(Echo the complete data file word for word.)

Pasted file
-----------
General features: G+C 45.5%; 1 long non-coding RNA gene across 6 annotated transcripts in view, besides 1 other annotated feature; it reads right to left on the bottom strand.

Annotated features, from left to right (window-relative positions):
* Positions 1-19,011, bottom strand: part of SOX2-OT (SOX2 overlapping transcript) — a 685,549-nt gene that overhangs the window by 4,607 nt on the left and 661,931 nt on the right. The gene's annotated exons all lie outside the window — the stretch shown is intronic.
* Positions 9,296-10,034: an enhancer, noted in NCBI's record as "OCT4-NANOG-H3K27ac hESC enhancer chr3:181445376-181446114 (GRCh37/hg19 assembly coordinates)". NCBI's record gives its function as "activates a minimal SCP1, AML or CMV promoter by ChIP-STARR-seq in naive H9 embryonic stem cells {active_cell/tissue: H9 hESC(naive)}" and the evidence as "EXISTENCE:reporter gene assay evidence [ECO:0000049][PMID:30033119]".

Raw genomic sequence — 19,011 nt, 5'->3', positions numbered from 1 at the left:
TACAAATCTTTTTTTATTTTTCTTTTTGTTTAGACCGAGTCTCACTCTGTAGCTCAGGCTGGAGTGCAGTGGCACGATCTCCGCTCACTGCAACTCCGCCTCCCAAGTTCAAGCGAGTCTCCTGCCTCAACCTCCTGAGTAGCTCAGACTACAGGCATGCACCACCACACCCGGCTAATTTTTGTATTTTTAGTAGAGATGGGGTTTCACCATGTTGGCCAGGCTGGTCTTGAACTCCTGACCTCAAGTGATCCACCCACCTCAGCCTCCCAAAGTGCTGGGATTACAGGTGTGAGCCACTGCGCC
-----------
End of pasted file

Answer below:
General features: G+C 45.5%; 1 long non-coding RNA gene across 6 annotated transcripts in view, besides 1 other annotated feature; it reads right to left on the bottom strand.

Annotated features, from left to right (window-relative positions):
* Positions 1-19,011, bottom strand: part of SOX2-OT (SOX2 overlapping transcript) — a 685,549-nt gene that overhangs the window by 4,607 nt on the left and 661,931 nt on the right. The gene's annotated exons all lie outside the window — the stretch shown is intronic.
* Positions 9,296-10,034: an enhancer, noted in NCBI's record as "OCT4-NANOG-H3K27ac hESC enhancer chr3:181445376-181446114 (GRCh37/hg19 assembly coordinates)". NCBI's record gives its function as "activates a minimal SCP1, AML or CMV promoter by ChIP-STARR-seq in naive H9 embryonic stem cells {active_cell/tissue: H9 hESC(naive)}" and the evidence as "EXISTENCE:reporter gene assay evidence [ECO:0000049][PMID:30033119]".

Raw genomic sequence — 19,011 nt, 5'->3', positions numbered from 1 at the left:
TACAAATCTTTTTTTATTTTTCTTTTTGTTTAGACCGAGTCTCACTCTGTAGCTCAGGCTGGAGTGCAGTGGCACGATCTCCGCTCACTGCAACTCCGCCTCCCAAGTTCAAGCGAGTCTCCTGCCTCAACCTCCTGAGTAGCTCAGACTACAGGCATGCACCACCACACCCGGCTAATTTTTGTATTTTTAGTAGAGATGGGGTTTCACCATGTTGGCCAGGCTGGTCTTGAACTCCTGACCTCAAGTGATCCACCCACCTCAGCCTCCCAAAGTGCTGGGATTACAGGTGTGAGCCACTGCGCC